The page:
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Quarter Horses Are Getting in on Hunter Derbies

Nikki Schultz presents the prizes for the Huntfield Derby to Abbie Dvorak and Dr. April Speyer's Lovin Honor at the WQHA Show. Photo by Ruehle Photographix.

Quarter Horse Trainers Weigh-in on the Benefits

Madison, WI - October 10, 2015 – The Wisconsin Quarter Horse Association hosted the Huntfield Derby during their state show Labor Day Weekend at the Allient Energy Center in Madison, WI.  The derby is a version of the United States Hunter Jumper Association (USHJA) National Hunter Derby for the Quarter Horse circuit.
Trainers Lainie DeBoer and David Warner founded the Huntfield Derby Series in 2012, with the intention of offering a variety of hunter level classes similar to those offered in USHJA, while keeping competition in an American Quarter Horse Association (AQHA) breed setting. The first Derby took place at Kim and Clay Farrell’s Fox Lea Farm in Venice, FL. In 2013, the Farrell’s took over the derby series and formed The National Quarter Horse League (NQHL) and has since expanded to nine derby events being held across the country in 2015. The series ends with The Huntfield Derby Finals, which will take place at Fox Lea Farm on January 7, 2016.
“We need some history and sophistication in our circuit, something that makes it special,” said Clay Farrell of the Quarter Horse Circuit.  “Lainie (DeBoer) and David (Warner) saw what the derbies did for the hunter industry and wanted that for the Quarter Horses. When you see spectators at the shows, they come for basically three classes, the Grand Prix, the Derby and the Medals. The Derbies brought a level of sophistication back that was missing with the quarter horses. The medals and derbies make riders ride better and make the horses jump better.  It’s an uphill battle because people don’t like change but we’re going to keep trying.”


Clay Farrell

The sentiments of improving horsemanship and building new riders for the future, is a topic of conversation at all levels of the horse industry. George H. Morris, former Chef d’ Equip of the U.S. Show jumping team and legendary author, judge and clinician, travels the world giving this message in every clinic he teaches. Programs such as the Emerging Athletes Program, the Gladstone Program and Developing Young Horse Young Rider Programs, help raise awareness of horsemanship and improving it.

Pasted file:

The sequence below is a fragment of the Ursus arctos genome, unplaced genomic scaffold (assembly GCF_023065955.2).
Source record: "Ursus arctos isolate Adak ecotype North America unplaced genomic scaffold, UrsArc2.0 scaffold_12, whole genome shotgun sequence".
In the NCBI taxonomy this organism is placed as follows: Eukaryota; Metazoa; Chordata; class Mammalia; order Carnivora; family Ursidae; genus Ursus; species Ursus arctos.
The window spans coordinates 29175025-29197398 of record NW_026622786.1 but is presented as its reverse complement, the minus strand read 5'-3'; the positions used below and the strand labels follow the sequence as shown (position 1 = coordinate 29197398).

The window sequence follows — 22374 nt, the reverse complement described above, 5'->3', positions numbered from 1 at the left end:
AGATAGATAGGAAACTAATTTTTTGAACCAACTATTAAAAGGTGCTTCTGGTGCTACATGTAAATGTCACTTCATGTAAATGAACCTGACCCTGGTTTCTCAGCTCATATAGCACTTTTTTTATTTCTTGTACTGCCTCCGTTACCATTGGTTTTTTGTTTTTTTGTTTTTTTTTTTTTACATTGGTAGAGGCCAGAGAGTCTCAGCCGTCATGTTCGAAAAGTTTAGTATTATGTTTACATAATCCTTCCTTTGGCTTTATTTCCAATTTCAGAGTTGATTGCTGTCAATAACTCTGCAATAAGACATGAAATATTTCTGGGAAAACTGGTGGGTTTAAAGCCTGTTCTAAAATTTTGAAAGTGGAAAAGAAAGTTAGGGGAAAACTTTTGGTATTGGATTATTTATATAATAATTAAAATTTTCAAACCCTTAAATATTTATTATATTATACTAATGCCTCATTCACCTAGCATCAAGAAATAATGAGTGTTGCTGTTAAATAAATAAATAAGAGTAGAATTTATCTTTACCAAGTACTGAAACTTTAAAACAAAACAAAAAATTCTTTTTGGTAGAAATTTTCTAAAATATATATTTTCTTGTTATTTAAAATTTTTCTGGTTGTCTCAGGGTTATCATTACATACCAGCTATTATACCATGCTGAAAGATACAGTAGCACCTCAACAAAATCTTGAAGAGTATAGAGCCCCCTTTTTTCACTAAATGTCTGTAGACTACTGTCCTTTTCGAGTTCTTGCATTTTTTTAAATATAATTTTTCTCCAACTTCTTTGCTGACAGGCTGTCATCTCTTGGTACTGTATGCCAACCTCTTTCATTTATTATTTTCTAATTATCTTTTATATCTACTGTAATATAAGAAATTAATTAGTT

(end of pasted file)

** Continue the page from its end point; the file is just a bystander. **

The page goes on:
USEF R judge Steve Wall, judged the Huntfield Derby Finals in 2012 at the World Quarter Horse Show and raved about how good the horses jumped over the derby jumps. The course was a beautiful derby track with all the bells and whistles.

The Low Derby Champion was Thumb Reason with Sara Goldstein. Photo by Ruehle Photographix

“It was a testament to what we really wanted to happen with the classes,” said DeBoer. “We wanted the horses to jump better and the riders to ride better.”
“People loved the party and the pomp and circumstance that went with it, which was part of what made it special and that’s what we wanted,” said trainer David Conners.
“We rented out the Rolex stadium for a show and Calumet Farm opened up to us to have a party. It was an amazing setting and exhibitors were appreciative of the efforts. People like those boutique horse shows with nice prizes and special events. I think these classes will encourage riders to compete at USHJA shows as well to get the experience and the horse quality they need to be competitive,” added DeBoer.